8 Dr. G. Rößling Prof. Dr. M. Mühlhäuser RBG / Telekooperation © Introduction to Computer Science I: T18 Collections Revisited A Collection should apply to more than one type –One implementation should be usable for several uses –Generic collection behavior does not depend on element type It should guarantee a specific element type –Assume we use a collection only for Person objects –It should be possible to obtain Person objects without narrowing from Object 8

9 Dr. G. Rößling Prof. Dr. M. Mühlhäuser RBG / Telekooperation © Introduction to Computer Science I: T18 Collections Revisited List myIntList = new LinkedList(); // 1 myIntList.add(new Integer(0)); // 2 Integer x = (Integer)myIntList.get(0); // 3 The cast in line 3 is annoying but essential –Java only guarantees the result to be of type Object –It may or may not be of type Integer Therefore, we could get a type error without the cast In our example, the cast is not checked by instanceof We could be mistaken and receive something else List myIntList = new LinkedList(); // 1 myIntList.add("Hello World"); // 2 Integer x = (Integer)myIntList.get(0); // 3 –We now receive a ClassCastException at run-time! 9

10 Dr. G. Rößling Prof. Dr. M. Mühlhäuser RBG / Telekooperation © Introduction to Computer Science I: T18 Expressing Intent Using Generics We need to tell Java more about our intention –This List will only contain elements conforming to Integer To do so, we need to: –Adapt the declaration of the List: List –Adapt the construction of the List: new LinkedList Benefits: –We can drop the type cast in line 3 –Non-matching types cannot be inserted or retrieved List myIntList = new LinkedList (); // 1 myIntList.add(new Integer(0)); // 2 Integer x = myIntList.get(0); // 3 myIntList.add("Hello World"); // compile-time error 10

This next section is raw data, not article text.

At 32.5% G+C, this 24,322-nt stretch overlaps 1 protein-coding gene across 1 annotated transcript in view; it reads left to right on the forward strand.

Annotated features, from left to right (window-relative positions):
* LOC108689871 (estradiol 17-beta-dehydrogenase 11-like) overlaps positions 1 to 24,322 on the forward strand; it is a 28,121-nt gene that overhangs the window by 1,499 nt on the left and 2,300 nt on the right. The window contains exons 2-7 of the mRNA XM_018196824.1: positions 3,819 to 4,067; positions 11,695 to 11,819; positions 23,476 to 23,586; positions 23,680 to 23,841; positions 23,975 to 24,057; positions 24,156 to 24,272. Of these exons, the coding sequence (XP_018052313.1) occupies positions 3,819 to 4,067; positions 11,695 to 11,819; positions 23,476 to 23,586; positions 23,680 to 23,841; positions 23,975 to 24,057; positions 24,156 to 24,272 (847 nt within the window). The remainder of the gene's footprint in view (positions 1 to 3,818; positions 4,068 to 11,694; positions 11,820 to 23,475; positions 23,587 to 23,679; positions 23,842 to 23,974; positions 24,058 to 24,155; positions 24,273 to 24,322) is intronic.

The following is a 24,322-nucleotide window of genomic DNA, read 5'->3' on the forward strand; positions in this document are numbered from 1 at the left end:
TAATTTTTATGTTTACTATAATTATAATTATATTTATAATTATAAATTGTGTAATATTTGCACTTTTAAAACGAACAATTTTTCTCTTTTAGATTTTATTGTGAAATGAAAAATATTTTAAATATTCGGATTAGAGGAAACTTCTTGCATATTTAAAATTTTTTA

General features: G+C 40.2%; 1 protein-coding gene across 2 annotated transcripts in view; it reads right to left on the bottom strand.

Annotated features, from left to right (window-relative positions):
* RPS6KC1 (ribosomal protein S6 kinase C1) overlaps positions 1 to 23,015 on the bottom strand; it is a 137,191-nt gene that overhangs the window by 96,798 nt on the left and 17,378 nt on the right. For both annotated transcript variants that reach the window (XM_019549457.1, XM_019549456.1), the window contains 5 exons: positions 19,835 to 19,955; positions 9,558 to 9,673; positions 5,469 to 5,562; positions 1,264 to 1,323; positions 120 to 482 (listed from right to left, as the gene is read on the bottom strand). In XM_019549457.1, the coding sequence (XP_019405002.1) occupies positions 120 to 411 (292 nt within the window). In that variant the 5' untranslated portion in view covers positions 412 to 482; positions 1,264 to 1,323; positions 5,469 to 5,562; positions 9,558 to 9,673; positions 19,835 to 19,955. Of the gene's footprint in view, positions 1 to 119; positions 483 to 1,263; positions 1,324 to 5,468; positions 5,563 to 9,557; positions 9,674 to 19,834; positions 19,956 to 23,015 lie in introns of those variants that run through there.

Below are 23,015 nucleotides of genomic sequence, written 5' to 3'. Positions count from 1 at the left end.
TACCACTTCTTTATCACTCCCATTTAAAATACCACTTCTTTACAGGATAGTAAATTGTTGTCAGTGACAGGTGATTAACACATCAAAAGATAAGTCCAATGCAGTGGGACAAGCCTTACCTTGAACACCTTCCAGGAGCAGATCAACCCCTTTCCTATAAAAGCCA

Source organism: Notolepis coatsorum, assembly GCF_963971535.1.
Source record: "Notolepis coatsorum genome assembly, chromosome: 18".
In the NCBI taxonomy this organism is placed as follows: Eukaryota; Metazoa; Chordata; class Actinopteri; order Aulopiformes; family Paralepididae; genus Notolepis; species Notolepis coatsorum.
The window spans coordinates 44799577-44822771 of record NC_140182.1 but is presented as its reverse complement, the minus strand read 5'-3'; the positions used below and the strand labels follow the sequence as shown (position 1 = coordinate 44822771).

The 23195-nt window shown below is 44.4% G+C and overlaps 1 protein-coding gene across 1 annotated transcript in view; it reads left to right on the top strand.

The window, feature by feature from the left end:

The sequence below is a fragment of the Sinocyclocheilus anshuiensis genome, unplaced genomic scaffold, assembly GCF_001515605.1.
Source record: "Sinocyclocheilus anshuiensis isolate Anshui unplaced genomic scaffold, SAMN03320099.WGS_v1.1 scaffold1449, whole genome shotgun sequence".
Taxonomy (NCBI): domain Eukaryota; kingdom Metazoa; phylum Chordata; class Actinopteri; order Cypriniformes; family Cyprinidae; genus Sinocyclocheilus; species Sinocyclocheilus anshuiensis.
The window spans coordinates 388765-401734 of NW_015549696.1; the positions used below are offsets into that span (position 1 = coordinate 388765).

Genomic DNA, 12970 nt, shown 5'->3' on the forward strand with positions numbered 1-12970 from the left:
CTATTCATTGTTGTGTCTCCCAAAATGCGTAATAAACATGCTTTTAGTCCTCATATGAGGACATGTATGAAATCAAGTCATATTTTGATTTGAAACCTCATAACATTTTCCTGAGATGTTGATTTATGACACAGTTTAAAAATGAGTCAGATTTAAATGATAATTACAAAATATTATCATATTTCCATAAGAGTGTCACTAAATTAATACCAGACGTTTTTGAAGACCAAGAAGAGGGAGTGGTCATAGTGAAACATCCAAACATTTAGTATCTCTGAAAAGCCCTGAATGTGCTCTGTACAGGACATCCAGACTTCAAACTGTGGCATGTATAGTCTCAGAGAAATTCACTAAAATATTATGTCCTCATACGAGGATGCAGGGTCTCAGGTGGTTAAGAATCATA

11 Dr. G. Rößling Prof. Dr. M. Mühlhäuser RBG / Telekooperation © Introduction to Computer Science I: T18 What has Changed? myIntList is now a List –Not some List, but a List of Integer instances –We no longer need to cast the result to Integer We can also no longer store other types into the List The Java compiler (and Eclipse) will prevent this 11 myIntList.add("Hello World"); The method add(Integer) in the type List is not applicable for the arguments (String)

12 Dr. G. Rößling Prof. Dr. M. Mühlhäuser RBG / Telekooperation © Introduction to Computer Science I: T18 Whats the Big Deal? It may seem that we have not accomplished much –The declaration and construction of the list are longer –We have only dropped the cast However, there is a large difference! –The compiler can now check the type correctness –The declaration of myIntList specifies the variables type –The compiler will check that all accesses respect that type Why is this different from a simple cast? –With a cast, the programmer says the type should conform to the cast to X here Should be checked by instanceof –Generic declaration states this always conforms to type X 12

13 Dr. G. Rößling Prof. Dr. M. Mühlhäuser RBG / Telekooperation © Introduction to Computer Science I: T18 Lists Again Here is how List and Iterator are defined in java.util: 13 public interface List { void add(E x); Iterator iterator(); } public interface Iterator { E next(); boolean hasNext(); void remove(); } This should look familiar (see T15) Except for and E itself This is the declaration of the formal type parameter You can use these types almost everywhere

14 Dr. G. Rößling Prof. Dr. M. Mühlhäuser RBG / Telekooperation © Introduction to Computer Science I: T18 List vs. IntegerList We used List, but there is only a List ? The E is a formal parameter –Just like the formal parameters in method signatures E is substituted by Integer in all calls Intuitively, you might think of this as follows: 14 public interface IntegerList { void add(Integer x); IntegerIterator iterator(); void remove(); } This may help in understanding generics But it is also misleading There is only one List class, not one per type